(OTOH, from personal experience I have concluded that most of the tools in Visual Studio (VB, FoxPro, J++) don't count as part of those three. )

When I say 'different', I don't just mean "C, C++ and Java"; to really get a well-rounded knowledge of your craft, you shold look at things like LISP, APL, Smalltalk, tcl, Python, or Forth - lanuguages which take radically different approaches to the entire concept of programming from the more conventional ones. You'd be amazed at how much better a C++ programmer a little knowledge of, say, Self, or Miranda, will make you, really. Try reading How to Design Programs (available in online in entirety), for a really eye-opening experience in a slightly uncommon language (Scheme).

As for assembly, well, you'll never really understand what the computer is doing if you don't know at least enough to follow a simple assembly listing. If only so you can debug your code, assembly really does remain important. It's also not as hard as it is said to be; there is a great book, Assembly Language Step by Step (not online, sadly, but it does use the open-source Netwide Assembler for it's examples), which I think every PC programmer should at least read through. Even if you never write any assembly code, knowning how things work underneath the hood makes a tremendous difference.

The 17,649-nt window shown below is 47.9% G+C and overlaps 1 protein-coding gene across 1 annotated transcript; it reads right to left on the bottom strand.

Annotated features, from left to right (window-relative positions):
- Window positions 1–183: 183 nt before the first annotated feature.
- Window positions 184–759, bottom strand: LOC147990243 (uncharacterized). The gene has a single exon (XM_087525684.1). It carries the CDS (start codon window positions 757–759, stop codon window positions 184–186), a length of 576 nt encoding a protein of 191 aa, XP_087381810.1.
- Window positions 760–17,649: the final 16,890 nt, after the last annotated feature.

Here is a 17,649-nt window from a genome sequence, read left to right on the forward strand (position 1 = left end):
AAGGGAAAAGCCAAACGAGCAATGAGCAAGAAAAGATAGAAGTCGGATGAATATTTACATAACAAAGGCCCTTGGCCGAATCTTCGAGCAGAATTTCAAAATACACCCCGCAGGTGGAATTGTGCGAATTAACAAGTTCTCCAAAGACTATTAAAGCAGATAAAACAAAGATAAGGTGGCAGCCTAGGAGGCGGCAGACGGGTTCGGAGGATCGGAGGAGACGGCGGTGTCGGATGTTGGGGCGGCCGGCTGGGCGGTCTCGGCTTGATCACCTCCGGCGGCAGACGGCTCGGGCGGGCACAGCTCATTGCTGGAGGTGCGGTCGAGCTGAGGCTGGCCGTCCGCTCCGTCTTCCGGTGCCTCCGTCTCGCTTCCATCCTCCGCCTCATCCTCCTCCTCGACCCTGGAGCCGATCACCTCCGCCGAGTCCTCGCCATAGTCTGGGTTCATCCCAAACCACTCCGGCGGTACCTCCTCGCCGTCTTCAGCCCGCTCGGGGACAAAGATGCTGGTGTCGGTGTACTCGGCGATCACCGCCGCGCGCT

</flame>

To answer the first question, Visual C++ does not count as a separate language from standard C++, no matter how much M$ would like people to believe otherwise; it is a decent, if not very efficient, compiler and solidly designed IDE with a lot of added features, but it's still C++.

Trouble rather the tiger in his lair than the Scholar among his books


[edited by - Schol-R-LEA on November 4, 2002 5:42:03 PM]

Share this post


Link to post
Share on other sites
quote:
Original post by OrangyTang
What, no Prolog or Clips?
(BTW, since when was Python really that different to C/C++ etc.?)


Well, sure; I mean, If I try to list all the possibilities, we'd be here all day By the time we get to things like Intercal or POP-12, we've probably reached the point of diminishing returns...